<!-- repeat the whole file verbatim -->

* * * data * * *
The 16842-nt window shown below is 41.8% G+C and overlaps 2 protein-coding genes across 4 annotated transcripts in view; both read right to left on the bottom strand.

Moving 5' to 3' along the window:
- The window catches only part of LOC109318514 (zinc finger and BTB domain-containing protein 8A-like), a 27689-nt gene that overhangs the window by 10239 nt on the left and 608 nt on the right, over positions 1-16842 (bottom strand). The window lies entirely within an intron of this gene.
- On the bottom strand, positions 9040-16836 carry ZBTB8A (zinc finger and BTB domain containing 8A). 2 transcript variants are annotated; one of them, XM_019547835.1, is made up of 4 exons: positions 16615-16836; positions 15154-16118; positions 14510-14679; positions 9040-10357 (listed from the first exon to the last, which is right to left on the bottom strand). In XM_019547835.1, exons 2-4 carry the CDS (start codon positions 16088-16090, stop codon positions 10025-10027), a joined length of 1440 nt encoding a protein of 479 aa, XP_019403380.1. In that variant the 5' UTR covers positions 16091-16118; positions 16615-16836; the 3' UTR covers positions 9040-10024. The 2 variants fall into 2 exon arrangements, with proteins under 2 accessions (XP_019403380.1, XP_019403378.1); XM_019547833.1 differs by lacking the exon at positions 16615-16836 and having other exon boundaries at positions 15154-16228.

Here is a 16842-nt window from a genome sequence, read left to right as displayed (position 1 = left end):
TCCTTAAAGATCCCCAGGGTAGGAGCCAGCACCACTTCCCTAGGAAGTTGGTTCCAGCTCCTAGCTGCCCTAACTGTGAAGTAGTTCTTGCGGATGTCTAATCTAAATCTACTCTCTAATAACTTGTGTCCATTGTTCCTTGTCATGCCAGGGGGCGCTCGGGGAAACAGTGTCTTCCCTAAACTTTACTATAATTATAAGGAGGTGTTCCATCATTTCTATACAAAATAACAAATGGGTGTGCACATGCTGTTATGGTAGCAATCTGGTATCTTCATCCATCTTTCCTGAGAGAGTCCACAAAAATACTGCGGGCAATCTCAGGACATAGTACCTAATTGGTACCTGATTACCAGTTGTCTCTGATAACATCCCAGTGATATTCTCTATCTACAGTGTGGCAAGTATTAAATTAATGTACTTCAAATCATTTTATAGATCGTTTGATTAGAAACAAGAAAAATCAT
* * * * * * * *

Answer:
The 16842-nt window shown below is 41.8% G+C and overlaps 2 protein-coding genes across 4 annotated transcripts in view; both read right to left on the bottom strand.

Moving 5' to 3' along the window:
- The window catches only part of LOC109318514 (zinc finger and BTB domain-containing protein 8A-like), a 27689-nt gene that overhangs the window by 10239 nt on the left and 608 nt on the right, over positions 1-16842 (bottom strand). The window lies entirely within an intron of this gene.
- On the bottom strand, positions 9040-16836 carry ZBTB8A (zinc finger and BTB domain containing 8A). 2 transcript variants are annotated; one of them, XM_019547835.1, is made up of 4 exons: positions 16615-16836; positions 15154-16118; positions 14510-14679; positions 9040-10357 (listed from the first exon to the last, which is right to left on the bottom strand). In XM_019547835.1, exons 2-4 carry the CDS (start codon positions 16088-16090, stop codon positions 10025-10027), a joined length of 1440 nt encoding a protein of 479 aa, XP_019403380.1. In that variant the 5' UTR covers positions 16091-16118; positions 16615-16836; the 3' UTR covers positions 9040-10024. The 2 variants fall into 2 exon arrangements, with proteins under 2 accessions (XP_019403380.1, XP_019403378.1); XM_019547833.1 differs by lacking the exon at positions 16615-16836 and having other exon boundaries at positions 15154-16228.

Here is a 16842-nt window from a genome sequence, read left to right as displayed (position 1 = left end):
TCCTTAAAGATCCCCAGGGTAGGAGCCAGCACCACTTCCCTAGGAAGTTGGTTCCAGCTCCTAGCTGCCCTAACTGTGAAGTAGTTCTTGCGGATGTCTAATCTAAATCTACTCTCTAATAACTTGTGTCCATTGTTCCTTGTCATGCCAGGGGGCGCTCGGGGAAACAGTGTCTTCCCTAAACTTTACTATAATTATAAGGAGGTGTTCCATCATTTCTATACAAAATAACAAATGGGTGTGCACATGCTGTTATGGTAGCAATCTGGTATCTTCATCCATCTTTCCTGAGAGAGTCCACAAAAATACTGCGGGCAATCTCAGGACATAGTACCTAATTGGTACCTGATTACCAGTTGTCTCTGATAACATCCCAGTGATATTCTCTATCTACAGTGTGGCAAGTATTAAATTAATGTACTTCAAATCATTTTATAGATCGTTTGATTAGAAACAAGAAAAATCAT